Did Lizzie Borden Axe for It? Paperback – Feb 1 2008
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About the Author
DAVID REHAK is a Lizzie Borden researcher whose primary interest is in trying to uncover new, rare, and overlooked Bordenia. --This text refers to an out of print or unavailable edition of this title.
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Top Customer Reviews
Naturally, Rehak first lays out the facts of the crime that left Lizzie Borden's father and step-mother hacked to death inside their seemingly sedate Victorian home. The chronology is crucial to this case, as the murders took place over an hour apart, so Rehak naturally takes us through the timeline. Then he offers arguments as to why Lizzie did or did not commit the crime. This is what makes the case so fascinating. When you read all of the circumstantial evidence pointing to Lizzie, you think she had to be guilty; then you read the reasons why she could not have done it, and you would swear she had to be innocent. Rehak goes on to mention possible suspects and comment upon the solutions offered by a few Borden "experts.Read more ›
Did Lizzie Borden Axe For It? is Rehak's first nonfiction book, for which he did extensive research. Rehak discovered many new facts about Lizzie Borden, and to lighten the serious nature of the book, he also wrote some humorous skits. At first thought, one would tend to think humor wouldn't work in a book like this, but he pulls it off ... somehow. I found the break from gore to humor to be a welcome relief. (Well, it works in the best horror movies, doesn't it?)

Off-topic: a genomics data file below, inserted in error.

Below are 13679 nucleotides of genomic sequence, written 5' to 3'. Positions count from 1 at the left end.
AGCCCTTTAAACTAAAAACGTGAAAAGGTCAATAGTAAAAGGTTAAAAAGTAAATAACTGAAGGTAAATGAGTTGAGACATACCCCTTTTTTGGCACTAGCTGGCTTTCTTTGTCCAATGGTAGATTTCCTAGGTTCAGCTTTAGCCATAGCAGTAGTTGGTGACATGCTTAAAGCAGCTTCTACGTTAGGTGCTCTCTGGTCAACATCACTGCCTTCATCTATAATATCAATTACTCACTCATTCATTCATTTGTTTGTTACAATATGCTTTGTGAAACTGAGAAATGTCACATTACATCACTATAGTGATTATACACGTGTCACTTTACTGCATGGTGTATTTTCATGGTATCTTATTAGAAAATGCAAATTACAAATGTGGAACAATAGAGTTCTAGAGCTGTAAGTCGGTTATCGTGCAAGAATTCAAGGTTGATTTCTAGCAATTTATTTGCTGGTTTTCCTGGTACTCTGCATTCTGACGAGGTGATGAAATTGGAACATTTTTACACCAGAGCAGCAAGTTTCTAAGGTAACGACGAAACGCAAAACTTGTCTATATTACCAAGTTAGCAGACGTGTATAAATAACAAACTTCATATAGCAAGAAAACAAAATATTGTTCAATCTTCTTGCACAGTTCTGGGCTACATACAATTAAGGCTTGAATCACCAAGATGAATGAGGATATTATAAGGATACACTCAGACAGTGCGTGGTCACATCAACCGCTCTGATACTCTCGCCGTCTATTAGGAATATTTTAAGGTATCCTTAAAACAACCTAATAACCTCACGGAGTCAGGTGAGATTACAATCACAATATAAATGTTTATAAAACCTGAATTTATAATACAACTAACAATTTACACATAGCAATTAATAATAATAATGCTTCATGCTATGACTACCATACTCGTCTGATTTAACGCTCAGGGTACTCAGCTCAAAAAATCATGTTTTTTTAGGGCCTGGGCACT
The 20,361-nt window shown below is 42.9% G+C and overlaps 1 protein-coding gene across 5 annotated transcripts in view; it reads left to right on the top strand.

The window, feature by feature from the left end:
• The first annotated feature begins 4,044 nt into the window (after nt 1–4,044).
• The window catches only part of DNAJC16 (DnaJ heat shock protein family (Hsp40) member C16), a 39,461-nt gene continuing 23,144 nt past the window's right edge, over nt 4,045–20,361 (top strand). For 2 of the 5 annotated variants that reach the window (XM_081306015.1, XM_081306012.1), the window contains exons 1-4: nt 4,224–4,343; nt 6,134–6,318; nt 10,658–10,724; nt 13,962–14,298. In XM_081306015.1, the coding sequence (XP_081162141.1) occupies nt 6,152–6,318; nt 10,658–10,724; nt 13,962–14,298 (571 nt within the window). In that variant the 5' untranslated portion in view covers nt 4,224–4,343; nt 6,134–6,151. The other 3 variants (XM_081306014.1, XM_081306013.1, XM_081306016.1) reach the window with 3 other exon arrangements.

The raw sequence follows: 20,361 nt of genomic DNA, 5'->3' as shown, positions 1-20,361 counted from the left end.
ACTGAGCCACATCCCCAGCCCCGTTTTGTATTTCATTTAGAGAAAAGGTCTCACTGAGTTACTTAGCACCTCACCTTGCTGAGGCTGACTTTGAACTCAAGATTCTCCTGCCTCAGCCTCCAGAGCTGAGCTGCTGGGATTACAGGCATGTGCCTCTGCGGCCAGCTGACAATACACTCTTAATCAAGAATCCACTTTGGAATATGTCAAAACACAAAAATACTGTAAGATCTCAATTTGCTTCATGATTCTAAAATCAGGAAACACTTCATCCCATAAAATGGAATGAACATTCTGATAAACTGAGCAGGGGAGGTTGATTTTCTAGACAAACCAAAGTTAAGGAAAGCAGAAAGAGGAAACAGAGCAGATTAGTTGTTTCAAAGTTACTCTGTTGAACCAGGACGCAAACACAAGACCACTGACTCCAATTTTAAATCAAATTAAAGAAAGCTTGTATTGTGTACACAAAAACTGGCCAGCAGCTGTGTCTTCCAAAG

Even if you're not into "Bordenia," which I'm not, you will be intrigued by this book. It's different, to say the least. I learned new things about Lizzie Borden that haven't been brought to light before, and the previously unpublished photos add more mystery to the content.
Someone once wrote of Rehak: "He dares to go where most authors fear to tread." And I agree: In his fictitious works, he writes about many taboo subjects. This nonfiction book about Lizzie Borden seems natural for his unique skills.
Reviewed by: Betty Dravis, 2008
Author of: Millennium Babe: The Prophecy
Most Helpful Customer Reviews on Amazon.com (beta)
Did Lizzie Borden Axe for It? is a compendium of Bordenia that is sure to enlighten all with an interest in this mystifying case. David Rehak, known for his works of fiction, developed an interest in the case and researched meticulously before presenting this book. The current edition has been amplified and re-issued, and there are a few editing flaws in this new version that could have been addressed to bump my rank up to five stars. In spite of this, I found it an absorbing and extremely thorough canvass of the facts and speculations about the case. There are many photographs included, some of them previously unpublished.
Starting with a thorough chronology of the fateful day in August 1892, Rehak goes on to examine the sometimes-confusing facts from the public record. Next he covers the speculation and rumor that emerged in his research. The suggestion of a never-revealed diary, theories about Lizzie's relationships and sexuality, and stories from her later life are detailed fastidiously. The sites and "shrines" associated with Lizzie's life and the murders are covered--the house where the Bordens lived and died is now a bed-and-breakfast hotel.